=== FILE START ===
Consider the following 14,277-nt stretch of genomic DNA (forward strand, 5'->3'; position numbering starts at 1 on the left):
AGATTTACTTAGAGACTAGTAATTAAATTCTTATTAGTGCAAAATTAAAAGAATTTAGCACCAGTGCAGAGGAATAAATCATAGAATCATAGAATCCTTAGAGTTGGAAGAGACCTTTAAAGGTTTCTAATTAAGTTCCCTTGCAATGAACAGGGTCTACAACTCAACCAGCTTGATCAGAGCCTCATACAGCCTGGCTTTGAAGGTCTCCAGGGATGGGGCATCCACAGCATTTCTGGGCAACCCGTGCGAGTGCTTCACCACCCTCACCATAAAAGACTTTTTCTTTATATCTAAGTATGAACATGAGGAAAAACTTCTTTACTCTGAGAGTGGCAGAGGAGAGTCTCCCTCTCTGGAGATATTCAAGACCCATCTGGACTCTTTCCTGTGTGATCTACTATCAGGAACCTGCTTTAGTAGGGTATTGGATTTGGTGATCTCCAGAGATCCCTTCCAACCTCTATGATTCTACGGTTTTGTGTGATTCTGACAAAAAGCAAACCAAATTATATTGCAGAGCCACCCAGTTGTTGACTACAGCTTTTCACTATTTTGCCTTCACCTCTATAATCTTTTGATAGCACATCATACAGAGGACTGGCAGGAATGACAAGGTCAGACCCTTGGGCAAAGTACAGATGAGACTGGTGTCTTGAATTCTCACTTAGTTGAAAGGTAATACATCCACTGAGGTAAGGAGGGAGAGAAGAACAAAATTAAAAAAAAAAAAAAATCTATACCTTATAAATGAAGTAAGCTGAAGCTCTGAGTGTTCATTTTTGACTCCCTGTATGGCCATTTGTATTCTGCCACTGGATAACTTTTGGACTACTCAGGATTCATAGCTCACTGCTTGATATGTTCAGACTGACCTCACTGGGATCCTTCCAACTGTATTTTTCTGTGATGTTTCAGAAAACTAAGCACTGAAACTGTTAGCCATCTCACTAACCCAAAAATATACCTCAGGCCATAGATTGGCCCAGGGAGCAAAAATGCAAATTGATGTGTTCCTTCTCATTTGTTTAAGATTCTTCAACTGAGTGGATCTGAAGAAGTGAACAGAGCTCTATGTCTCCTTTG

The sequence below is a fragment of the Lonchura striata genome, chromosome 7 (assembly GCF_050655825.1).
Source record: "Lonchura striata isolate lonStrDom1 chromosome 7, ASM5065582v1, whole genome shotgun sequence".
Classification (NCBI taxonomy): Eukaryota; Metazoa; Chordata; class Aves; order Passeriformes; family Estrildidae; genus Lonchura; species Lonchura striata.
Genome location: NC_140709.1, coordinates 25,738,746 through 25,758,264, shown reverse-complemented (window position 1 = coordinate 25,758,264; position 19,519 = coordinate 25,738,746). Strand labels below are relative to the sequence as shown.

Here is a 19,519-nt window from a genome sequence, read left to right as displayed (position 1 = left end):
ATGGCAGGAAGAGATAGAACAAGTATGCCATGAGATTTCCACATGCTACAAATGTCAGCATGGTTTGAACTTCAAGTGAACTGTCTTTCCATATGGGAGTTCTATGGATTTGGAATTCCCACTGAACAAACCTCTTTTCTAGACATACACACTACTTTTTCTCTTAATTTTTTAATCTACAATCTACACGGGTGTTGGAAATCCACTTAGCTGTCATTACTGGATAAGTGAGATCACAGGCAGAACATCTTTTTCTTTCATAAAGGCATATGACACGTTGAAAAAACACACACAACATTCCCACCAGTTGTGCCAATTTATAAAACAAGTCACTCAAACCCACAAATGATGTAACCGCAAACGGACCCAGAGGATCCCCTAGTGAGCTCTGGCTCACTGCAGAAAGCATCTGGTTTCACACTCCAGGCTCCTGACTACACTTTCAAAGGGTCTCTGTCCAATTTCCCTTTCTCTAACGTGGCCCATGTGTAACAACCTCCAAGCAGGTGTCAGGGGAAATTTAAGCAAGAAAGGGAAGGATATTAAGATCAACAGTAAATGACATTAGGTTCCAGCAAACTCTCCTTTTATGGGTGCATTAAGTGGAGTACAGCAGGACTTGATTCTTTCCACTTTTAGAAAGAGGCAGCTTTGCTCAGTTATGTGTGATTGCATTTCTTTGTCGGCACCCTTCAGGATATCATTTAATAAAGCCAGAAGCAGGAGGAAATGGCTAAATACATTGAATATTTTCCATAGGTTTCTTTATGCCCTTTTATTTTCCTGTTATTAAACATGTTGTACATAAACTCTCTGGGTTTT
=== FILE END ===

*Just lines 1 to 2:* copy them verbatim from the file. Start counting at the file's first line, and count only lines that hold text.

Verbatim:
Consider the following 14,277-nt stretch of genomic DNA (forward strand, 5'->3'; position numbering starts at 1 on the left):
AGATTTACTTAGAGACTAGTAATTAAATTCTTATTAGTGCAAAATTAAAAGAATTTAGCACCAGTGCAGAGGAATAAATCATAGAATCATAGAATCCTTAGAGTTGGAAGAGACCTTTAAAGGTTTCTAATTAAGTTCCCTTGCAATGAACAGGGTCTACAACTCAACCAGCTTGATCAGAGCCTCATACAGCCTGGCTTTGAAGGTCTCCAGGGATGGGGCATCCACAGCATTTCTGGGCAACCCGTGCGAGTGCTTCACCACCCTCACCATAAAAGACTTTTTCTTTATATCTAAGTATGAACATGAGGAAAAACTTCTTTACTCTGAGAGTGGCAGAGGAGAGTCTCCCTCTCTGGAGATATTCAAGACCCATCTGGACTCTTTCCTGTGTGATCTACTATCAGGAACCTGCTTTAGTAGGGTATTGGATTTGGTGATCTCCAGAGATCCCTTCCAACCTCTATGATTCTACGGTTTTGTGTGATTCTGACAAAAAGCAAACCAAATTATATTGCAGAGCCACCCAGTTGTTGACTACAGCTTTTCACTATTTTGCCTTCACCTCTATAATCTTTTGATAGCACATCATACAGAGGACTGGCAGGAATGACAAGGTCAGACCCTTGGGCAAAGTACAGATGAGACTGGTGTCTTGAATTCTCACTTAGTTGAAAGGTAATACATCCACTGAGGTAAGGAGGGAGAGAAGAACAAAATTAAAAAAAAAAAAAAATCTATACCTTATAAATGAAGTAAGCTGAAGCTCTGAGTGTTCATTTTTGACTCCCTGTATGGCCATTTGTATTCTGCCACTGGATAACTTTTGGACTACTCAGGATTCATAGCTCACTGCTTGATATGTTCAGACTGACCTCACTGGGATCCTTCCAACTGTATTTTTCTGTGATGTTTCAGAAAACTAAGCACTGAAACTGTTAGCCATCTCACTAACCCAAAAATATACCTCAGGCCATAGATTGGCCCAGGGAGCAAAAATGCAAATTGATGTGTTCCTTCTCATTTGTTTAAGATTCTTCAACTGAGTGGATCTGAAGAAGTGAACAGAGCTCTATGTCTCCTTTG